House 3D Printing, Bacterial Materials, and More Awarded by 3D Pioneers Challenge


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The 3D Pioneers Challenge awards the best and most innovative breakthrough projects in 3D printing. This year, the jury selected projects from around the world across several categories, including medtech, design, architecture, mobility, sustainability, and more.

Hyperloop Brake

Of course, the hyperloop is a bit of a marketing dream/scam at the moment, but who knows if it will become a reality. If it does, it will need brakes. A team made up of members from ETH Zürich and inspire AG have come up with a compact, 3D printed brake that still works in case of a power failure.

The project describes the brake operating such that “by pressurizing a bellow, a compliant system is forced apart. This generates a gap between the guide rail and the brake. When pressure is released, immediate braking is initiated by contracting the bellow. The integrated gyroid structure absorbs the braking forces and air channels assist in releasing the brake.” And all of that intricacy is done inside of one single component, showing off 3D printing’s ability to make a complex integrated part. 

WASP’s Additive Construction

WASP won in the sustainability and architecture categories with its TECLA habitat and its concept store for Dior. The company made the TECLA with natural materials and its huge Crane WASP 3D printer. Combining earth, clay and modern techniques points to a digital clay future. The jury noted, “WASP, pioneer of the 3D-printed house, is convincing in its use of local clay and with the archaic principle of building a house from the ground. It’s good to see global brands like Dior putting a focus on this sustainable principle and making it a reality for everyone to grasp.”

Living Products

The best student project was by Shuyun Liu and Stefanie Putsch, of the Burg Giebichenstein Kunsthochschule Halle. In the “GlasKlar” project, the pair encouraged and managed the development of bacteria on specific materials. By producing a living product with bacteria, the project is a far cry form the sterile world of mass production. 

3D Printed Motors

The electronics winner was from the U.K.´s Manufacturing Technology Centre (MTC). The MTC showed off its FEMS3, a 3D printed motor with high power density. In the engine, the team reduced mass by 65% while also cutting the number of parts and assembly steps. Seals and other components were eliminated, as well. What I like about the project is that here we saw three different materials being used for 4 parts, which were then turned into a single 3D printed part.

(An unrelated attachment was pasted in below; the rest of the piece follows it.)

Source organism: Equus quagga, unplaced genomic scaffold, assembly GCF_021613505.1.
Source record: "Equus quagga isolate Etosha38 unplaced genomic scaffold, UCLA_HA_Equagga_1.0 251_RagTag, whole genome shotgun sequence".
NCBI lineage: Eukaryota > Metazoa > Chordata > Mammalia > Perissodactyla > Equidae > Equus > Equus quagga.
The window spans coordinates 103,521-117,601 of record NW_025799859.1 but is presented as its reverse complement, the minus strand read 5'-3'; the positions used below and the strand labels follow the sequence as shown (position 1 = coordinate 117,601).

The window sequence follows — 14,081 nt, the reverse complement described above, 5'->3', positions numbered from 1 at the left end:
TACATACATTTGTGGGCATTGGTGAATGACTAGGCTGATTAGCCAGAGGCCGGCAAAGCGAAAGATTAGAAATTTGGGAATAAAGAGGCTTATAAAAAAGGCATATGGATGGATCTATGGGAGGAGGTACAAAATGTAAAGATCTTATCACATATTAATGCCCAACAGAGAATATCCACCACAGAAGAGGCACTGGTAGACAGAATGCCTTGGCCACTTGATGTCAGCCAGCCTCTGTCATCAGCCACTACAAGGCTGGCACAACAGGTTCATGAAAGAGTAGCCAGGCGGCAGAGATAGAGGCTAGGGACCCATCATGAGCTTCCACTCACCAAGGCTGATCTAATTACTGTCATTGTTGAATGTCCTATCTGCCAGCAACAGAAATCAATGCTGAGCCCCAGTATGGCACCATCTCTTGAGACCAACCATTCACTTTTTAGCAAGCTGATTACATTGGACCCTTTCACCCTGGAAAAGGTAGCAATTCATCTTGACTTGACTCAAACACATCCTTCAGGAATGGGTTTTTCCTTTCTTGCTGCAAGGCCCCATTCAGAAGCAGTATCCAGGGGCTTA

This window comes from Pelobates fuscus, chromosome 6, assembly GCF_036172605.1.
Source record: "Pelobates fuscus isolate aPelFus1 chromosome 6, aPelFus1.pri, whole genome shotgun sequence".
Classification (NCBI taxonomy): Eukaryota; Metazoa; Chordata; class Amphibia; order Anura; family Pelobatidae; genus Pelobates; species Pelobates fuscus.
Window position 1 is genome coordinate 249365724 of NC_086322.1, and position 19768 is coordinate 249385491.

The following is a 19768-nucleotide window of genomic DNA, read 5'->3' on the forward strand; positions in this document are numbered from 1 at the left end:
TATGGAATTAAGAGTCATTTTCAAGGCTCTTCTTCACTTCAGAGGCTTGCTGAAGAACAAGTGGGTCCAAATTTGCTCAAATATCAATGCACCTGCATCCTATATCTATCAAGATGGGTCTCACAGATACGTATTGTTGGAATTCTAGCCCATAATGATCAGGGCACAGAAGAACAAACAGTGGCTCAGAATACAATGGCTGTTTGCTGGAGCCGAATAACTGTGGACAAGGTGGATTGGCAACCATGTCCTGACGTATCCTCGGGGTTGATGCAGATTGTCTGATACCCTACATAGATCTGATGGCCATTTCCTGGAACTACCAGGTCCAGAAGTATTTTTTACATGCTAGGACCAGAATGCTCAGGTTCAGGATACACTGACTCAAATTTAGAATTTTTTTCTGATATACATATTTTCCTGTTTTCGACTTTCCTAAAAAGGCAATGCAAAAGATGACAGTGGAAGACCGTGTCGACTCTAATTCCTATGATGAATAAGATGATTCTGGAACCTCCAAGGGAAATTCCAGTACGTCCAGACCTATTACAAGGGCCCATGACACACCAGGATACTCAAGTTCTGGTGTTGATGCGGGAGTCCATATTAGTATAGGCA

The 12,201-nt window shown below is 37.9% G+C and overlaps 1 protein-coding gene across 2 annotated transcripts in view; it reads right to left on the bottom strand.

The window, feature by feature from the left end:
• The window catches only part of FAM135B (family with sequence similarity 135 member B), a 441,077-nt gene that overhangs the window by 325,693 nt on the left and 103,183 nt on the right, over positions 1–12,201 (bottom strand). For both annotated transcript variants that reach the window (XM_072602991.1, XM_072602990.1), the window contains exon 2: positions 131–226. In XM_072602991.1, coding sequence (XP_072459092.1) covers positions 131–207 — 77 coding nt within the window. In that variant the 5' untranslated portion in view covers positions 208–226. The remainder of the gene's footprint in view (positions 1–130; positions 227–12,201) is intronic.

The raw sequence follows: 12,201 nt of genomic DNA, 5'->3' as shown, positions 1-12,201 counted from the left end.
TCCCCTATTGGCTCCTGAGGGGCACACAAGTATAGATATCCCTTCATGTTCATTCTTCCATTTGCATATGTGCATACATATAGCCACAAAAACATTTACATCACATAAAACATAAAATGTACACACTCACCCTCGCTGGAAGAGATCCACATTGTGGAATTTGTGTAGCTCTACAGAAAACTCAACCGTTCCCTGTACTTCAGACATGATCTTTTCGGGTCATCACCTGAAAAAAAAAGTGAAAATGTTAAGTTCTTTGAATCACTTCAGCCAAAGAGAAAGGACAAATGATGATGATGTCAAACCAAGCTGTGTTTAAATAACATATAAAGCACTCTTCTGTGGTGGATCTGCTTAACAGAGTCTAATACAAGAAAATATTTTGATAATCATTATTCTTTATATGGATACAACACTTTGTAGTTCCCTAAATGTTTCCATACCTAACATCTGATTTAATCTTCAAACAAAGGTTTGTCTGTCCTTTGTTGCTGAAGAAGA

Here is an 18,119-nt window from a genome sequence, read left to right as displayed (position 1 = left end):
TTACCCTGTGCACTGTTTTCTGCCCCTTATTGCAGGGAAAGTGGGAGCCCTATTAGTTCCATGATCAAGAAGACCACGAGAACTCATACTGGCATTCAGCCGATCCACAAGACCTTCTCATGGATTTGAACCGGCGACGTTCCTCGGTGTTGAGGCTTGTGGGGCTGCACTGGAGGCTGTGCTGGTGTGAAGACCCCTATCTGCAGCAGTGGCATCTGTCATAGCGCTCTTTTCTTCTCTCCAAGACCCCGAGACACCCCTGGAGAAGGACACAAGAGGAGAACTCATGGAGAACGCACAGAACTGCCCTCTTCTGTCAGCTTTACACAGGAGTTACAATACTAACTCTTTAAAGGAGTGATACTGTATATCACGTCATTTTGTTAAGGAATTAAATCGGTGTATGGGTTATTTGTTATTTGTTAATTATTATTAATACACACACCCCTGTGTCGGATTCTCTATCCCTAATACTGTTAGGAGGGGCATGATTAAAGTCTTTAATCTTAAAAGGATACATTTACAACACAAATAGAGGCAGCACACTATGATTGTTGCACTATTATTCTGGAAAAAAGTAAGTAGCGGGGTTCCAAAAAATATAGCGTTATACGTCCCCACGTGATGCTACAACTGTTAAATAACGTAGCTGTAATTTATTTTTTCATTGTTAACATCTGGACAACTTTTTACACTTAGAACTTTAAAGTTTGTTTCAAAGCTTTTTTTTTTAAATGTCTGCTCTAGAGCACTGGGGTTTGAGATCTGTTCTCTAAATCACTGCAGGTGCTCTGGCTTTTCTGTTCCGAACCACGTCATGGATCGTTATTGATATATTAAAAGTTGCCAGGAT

“Leveraging the advantages of additive manufacturing to design and manufacture a bespoke element of a complex product and thus system integration at such a high level is very impressive. Weight reduction of a functional electric motor – sustainability in the overall concept. Motors consume a huge portion of energy in industry. Ideas to improve electric motors by additive manufacturing is a great lever towards higher performance and thus improved sustainability,” the jury noted.

Multi-Axis Bioprinting Robot

The medtech winner was a multi-axis robot used as a bioprinter created by the Institute of Genetics and Developmental Biology, Innovation Academy of Seed Design, Chinese Academy of Sciences, Beijing CHINA // University of Manchester UK // Beijing National Research Center for Information Science and Technology, Department of Computer Science and Technology, Tsinghua University. Of course, we’ve seen such a concept before. For instance, the BioAssemblyBot 500 is a six-axis bio printer. However, the team also prints in an oil bath, which should preserve tissue. The platform can also use multiple robots at once. The team claims that it can print “vascularized, contractible, and long-term survived cardiac tissues.”


Schubert Additive Solutions won in the Digital category with the PARTBOX. This is a concept whereby the PARTBOX does not require any 3D printing knowledge and through streaming data directly to the box over mobile networks, rather than the public internet, it can receive parts to print out. 

A 3D Printed Boat

Dutch firm RAW Idea tried to replace unsustainable, fibre glass boats with 3D printed boats made out of recycled material, resulting in the “Tanaruz Boats.” At the end of life, the whole craft can be recycled. The vehicle can also be 3D printed on demand, with a shorter turnaround time than via traditional means.

Geo Slate

“Geo Slate” by Daria Biryukova, Eric Geboers, Matteo Baldassari and Peter Hoendermis takes a critical look at the traditional material slate. The team transformed slate sludge waste into a 3D printing material for binder jet. They are currently making upcyled roofing tiles out of that material. 

The 3D Printed SETAE Jacket

Designed by Julia Koerner and printed by Stratasys, the “SETAE Jacket” was made on a J750 printer and is inspired by the microscopic structure of butterfly wings. The ability to 3D print polymers onto fabric is now available to Stratasys customers more generally through the release of the J850 TechStyle 3D printer
These projects differ from pure concepts to real-world projects. As exciting as all of them may be, it will be much more exciting to see how they play out when introduced to the market.

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